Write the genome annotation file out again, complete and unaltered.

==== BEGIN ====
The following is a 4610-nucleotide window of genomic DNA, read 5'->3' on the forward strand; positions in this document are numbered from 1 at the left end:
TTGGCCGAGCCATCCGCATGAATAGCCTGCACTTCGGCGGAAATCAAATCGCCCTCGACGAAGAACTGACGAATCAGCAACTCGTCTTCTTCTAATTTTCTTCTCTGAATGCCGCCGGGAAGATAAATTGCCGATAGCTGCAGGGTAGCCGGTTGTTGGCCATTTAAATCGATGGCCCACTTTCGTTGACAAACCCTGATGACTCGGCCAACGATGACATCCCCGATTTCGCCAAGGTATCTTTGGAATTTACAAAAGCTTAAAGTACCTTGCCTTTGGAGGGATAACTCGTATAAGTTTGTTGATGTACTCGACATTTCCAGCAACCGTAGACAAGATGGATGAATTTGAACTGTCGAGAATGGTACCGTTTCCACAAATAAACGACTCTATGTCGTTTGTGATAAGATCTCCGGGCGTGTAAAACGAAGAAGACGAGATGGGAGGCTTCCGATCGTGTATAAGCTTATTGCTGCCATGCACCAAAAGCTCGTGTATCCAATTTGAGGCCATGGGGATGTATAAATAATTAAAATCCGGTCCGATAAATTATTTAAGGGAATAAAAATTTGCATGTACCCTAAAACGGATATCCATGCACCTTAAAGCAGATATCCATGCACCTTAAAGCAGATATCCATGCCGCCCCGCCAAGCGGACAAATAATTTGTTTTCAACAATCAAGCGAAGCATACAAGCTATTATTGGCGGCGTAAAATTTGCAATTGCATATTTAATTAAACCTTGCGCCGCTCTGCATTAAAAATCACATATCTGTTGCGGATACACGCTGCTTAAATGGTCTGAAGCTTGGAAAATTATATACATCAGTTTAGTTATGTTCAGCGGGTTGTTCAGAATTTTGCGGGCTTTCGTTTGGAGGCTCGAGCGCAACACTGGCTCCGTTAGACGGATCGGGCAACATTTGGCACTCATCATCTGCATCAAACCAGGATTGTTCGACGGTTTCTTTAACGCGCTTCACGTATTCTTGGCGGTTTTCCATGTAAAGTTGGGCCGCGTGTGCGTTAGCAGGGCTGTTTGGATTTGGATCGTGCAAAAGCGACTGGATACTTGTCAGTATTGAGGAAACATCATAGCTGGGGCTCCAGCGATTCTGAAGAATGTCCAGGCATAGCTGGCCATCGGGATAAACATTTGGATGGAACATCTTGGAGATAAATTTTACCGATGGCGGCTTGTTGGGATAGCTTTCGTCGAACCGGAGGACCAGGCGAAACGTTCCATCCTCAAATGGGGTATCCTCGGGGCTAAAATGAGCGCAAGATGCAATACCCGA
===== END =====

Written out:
The following is a 4610-nucleotide window of genomic DNA, read 5'->3' on the forward strand; positions in this document are numbered from 1 at the left end:
TTGGCCGAGCCATCCGCATGAATAGCCTGCACTTCGGCGGAAATCAAATCGCCCTCGACGAAGAACTGACGAATCAGCAACTCGTCTTCTTCTAATTTTCTTCTCTGAATGCCGCCGGGAAGATAAATTGCCGATAGCTGCAGGGTAGCCGGTTGTTGGCCATTTAAATCGATGGCCCACTTTCGTTGACAAACCCTGATGACTCGGCCAACGATGACATCCCCGATTTCGCCAAGGTATCTTTGGAATTTACAAAAGCTTAAAGTACCTTGCCTTTGGAGGGATAACTCGTATAAGTTTGTTGATGTACTCGACATTTCCAGCAACCGTAGACAAGATGGATGAATTTGAACTGTCGAGAATGGTACCGTTTCCACAAATAAACGACTCTATGTCGTTTGTGATAAGATCTCCGGGCGTGTAAAACGAAGAAGACGAGATGGGAGGCTTCCGATCGTGTATAAGCTTATTGCTGCCATGCACCAAAAGCTCGTGTATCCAATTTGAGGCCATGGGGATGTATAAATAATTAAAATCCGGTCCGATAAATTATTTAAGGGAATAAAAATTTGCATGTACCCTAAAACGGATATCCATGCACCTTAAAGCAGATATCCATGCACCTTAAAGCAGATATCCATGCCGCCCCGCCAAGCGGACAAATAATTTGTTTTCAACAATCAAGCGAAGCATACAAGCTATTATTGGCGGCGTAAAATTTGCAATTGCATATTTAATTAAACCTTGCGCCGCTCTGCATTAAAAATCACATATCTGTTGCGGATACACGCTGCTTAAATGGTCTGAAGCTTGGAAAATTATATACATCAGTTTAGTTATGTTCAGCGGGTTGTTCAGAATTTTGCGGGCTTTCGTTTGGAGGCTCGAGCGCAACACTGGCTCCGTTAGACGGATCGGGCAACATTTGGCACTCATCATCTGCATCAAACCAGGATTGTTCGACGGTTTCTTTAACGCGCTTCACGTATTCTTGGCGGTTTTCCATGTAAAGTTGGGCCGCGTGTGCGTTAGCAGGGCTGTTTGGATTTGGATCGTGCAAAAGCGACTGGATACTTGTCAGTATTGAGGAAACATCATAGCTGGGGCTCCAGCGATTCTGAAGAATGTCCAGGCATAGCTGGCCATCGGGATAAACATTTGGATGGAACATCTTGGAGATAAATTTTACCGATGGCGGCTTGTTGGGATAGCTTTCGTCGAACCGGAGGACCAGGCGAAACGTTCCATCCTCAAATGGGGTATCCTCGGGGCTAAAATGAGCGCAAGATGCAATACCCGA